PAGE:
The state MP for Clarence, Mr Chris Gulaptis, has provided the following defence of greyhound racing, 'the sport of the battler'.
The greyhound racing industry is much maligned and misunderstood. It has dirty washing like every other industry and it’s this that has captured the headlines and cast a dark shadow over what is a sport for the common punter.
Not every cop is a Roger Rogerson and not every politician is an Eddy Obeid. And similarly not every greyhound owner or trainer is a live baiter or cruelly disposes of their dogs whether they are past champions or just plain dish lickers.
The owners and trainers that I know love their dogs with a passion. They treat them as one of the family and the dogs respond accordingly. They make wonderful pets. They are gentle and affectionate and love nothing more than lazing on a lounge and nuzzling a friend.
The race meetings are family outings with mum and dad, the kids and sometimes grandma and grandpa all out socialising with their friends. They hold fruit and vegie raffles, swap a few lines, have a drink and maybe a wager. There’s always the tantalising smell of onions frying on the BBQ and there’s a sausage sandwich to feed the hungry.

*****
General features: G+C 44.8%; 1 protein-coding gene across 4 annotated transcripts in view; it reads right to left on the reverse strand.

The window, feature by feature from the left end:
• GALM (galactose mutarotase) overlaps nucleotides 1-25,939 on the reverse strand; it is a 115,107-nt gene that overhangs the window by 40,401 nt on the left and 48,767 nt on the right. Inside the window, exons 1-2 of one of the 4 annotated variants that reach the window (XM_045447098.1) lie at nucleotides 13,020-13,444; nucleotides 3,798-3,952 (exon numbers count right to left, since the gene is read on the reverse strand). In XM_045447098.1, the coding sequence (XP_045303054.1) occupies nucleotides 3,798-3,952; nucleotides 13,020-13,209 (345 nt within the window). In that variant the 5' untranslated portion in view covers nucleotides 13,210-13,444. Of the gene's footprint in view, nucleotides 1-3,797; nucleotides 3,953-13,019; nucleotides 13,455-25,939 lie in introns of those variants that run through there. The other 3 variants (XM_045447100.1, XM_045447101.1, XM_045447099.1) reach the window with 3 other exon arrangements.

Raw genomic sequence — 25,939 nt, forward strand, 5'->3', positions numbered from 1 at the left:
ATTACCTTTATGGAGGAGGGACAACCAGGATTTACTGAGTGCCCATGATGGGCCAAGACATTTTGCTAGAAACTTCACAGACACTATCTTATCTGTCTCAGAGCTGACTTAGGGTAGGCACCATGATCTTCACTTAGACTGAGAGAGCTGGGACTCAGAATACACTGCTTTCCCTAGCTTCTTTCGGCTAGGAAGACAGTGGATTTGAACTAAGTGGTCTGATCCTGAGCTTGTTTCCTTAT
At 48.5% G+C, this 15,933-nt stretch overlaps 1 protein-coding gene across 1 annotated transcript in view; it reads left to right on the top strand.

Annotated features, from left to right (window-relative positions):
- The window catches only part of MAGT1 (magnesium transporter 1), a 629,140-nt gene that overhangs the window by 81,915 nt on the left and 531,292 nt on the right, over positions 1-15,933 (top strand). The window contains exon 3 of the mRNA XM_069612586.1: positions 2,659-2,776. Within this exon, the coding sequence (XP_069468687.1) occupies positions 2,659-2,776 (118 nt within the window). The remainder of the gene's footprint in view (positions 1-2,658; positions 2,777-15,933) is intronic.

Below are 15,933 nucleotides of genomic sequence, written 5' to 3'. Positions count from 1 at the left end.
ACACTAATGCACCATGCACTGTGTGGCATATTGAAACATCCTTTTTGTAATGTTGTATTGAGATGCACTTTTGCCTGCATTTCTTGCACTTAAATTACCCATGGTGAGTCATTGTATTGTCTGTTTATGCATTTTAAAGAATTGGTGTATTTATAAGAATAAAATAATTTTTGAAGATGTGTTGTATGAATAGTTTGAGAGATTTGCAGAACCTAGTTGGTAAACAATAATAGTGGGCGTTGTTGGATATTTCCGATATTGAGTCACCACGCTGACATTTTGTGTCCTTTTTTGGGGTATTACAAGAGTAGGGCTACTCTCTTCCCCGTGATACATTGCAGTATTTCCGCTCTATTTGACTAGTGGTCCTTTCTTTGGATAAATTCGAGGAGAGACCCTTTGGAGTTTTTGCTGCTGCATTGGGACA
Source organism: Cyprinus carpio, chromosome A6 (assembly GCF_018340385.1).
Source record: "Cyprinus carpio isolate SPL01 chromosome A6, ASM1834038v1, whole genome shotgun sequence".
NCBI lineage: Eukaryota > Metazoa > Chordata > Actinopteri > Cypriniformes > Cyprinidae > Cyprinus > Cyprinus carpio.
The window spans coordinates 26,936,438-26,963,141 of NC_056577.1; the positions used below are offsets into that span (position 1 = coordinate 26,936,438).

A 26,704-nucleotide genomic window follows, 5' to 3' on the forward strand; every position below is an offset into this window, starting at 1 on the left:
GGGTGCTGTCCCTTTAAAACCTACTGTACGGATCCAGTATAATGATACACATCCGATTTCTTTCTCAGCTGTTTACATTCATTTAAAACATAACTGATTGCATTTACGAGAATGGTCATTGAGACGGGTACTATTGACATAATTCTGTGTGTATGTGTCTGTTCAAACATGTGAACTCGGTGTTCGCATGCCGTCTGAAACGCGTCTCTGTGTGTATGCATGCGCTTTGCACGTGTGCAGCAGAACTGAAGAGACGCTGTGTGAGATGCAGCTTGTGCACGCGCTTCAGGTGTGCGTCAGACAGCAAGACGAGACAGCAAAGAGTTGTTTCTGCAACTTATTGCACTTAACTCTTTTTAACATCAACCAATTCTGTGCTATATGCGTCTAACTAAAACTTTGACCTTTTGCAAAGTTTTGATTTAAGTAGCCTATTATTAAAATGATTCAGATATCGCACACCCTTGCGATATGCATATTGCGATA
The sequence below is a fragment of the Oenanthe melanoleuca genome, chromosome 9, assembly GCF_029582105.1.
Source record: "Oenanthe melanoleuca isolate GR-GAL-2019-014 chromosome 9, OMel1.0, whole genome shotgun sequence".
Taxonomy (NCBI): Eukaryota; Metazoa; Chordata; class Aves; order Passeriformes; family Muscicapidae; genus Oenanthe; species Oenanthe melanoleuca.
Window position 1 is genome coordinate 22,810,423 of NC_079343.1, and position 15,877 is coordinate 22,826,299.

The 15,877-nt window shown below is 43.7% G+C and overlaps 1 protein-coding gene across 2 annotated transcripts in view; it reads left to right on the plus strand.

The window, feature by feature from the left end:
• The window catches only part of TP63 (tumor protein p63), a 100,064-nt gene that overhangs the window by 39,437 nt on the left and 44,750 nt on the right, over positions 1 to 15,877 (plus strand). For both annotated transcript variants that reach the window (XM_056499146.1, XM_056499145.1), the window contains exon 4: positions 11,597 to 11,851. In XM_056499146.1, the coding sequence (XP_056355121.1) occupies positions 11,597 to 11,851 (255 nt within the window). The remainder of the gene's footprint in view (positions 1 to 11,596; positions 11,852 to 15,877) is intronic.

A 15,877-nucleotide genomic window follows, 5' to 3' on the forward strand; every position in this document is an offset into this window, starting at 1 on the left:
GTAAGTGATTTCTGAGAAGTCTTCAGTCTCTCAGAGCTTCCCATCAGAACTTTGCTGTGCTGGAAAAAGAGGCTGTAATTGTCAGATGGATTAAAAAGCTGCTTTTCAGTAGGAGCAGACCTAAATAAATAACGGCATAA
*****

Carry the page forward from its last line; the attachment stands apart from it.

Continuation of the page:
Owners spend a small fortune on feed, vet fees, a trainer if they can afford one and they travel for miles to compete for more than often a paltry purse. But that’s not their focus. They know their dogs love to race, are bred to race and they crave bragging rights more so than monetary reward.
This is not the sport of Kings but the sport of the battler. The sport of regional Australia. It’s a part of our heritage, it brings people together and it’s an integral part of the social fabric of the country towns we love.
In NSW greyhound racing certainly got a shakeup and the industry has responded very positively. The NSW Greyhound Racing Integrity Commission has developed a Code of Practice that relates to breeding, rearing and education and the keeping of greyhounds in training.
The Code sets out standards for the keeping, treatment, handling and care of greyhounds. It also includes standards for the facilities, equipment and conditions at premises where greyhounds are kept, trialled, trained or raced. In addition, the Code sets out standards for the procedures and practices to be adopted for keeping, trialling, training and racing greyhounds.
A whole-of-life monitoring and tracking program has been implemented so greyhounds can be tracked from the day they’re born. This is a very transparent program to dispel any myths about cruel mass euthanasia of greyhounds.
Greyhound Welfare includes a rehoming program which outlines the steps owners should take when rehoming a greyhound. And this is a requirement of the NSW Greyhound Racing Integrity Commission.
The code will, without doubt, maintain the highest standards of welfare and care in Australia and help to change the denigrated image that has unfairly plagued the industry.
Greyhound Racing in NSW definitely has a future and it deserves a future if we are to maintain the character and flavour of regional NSW.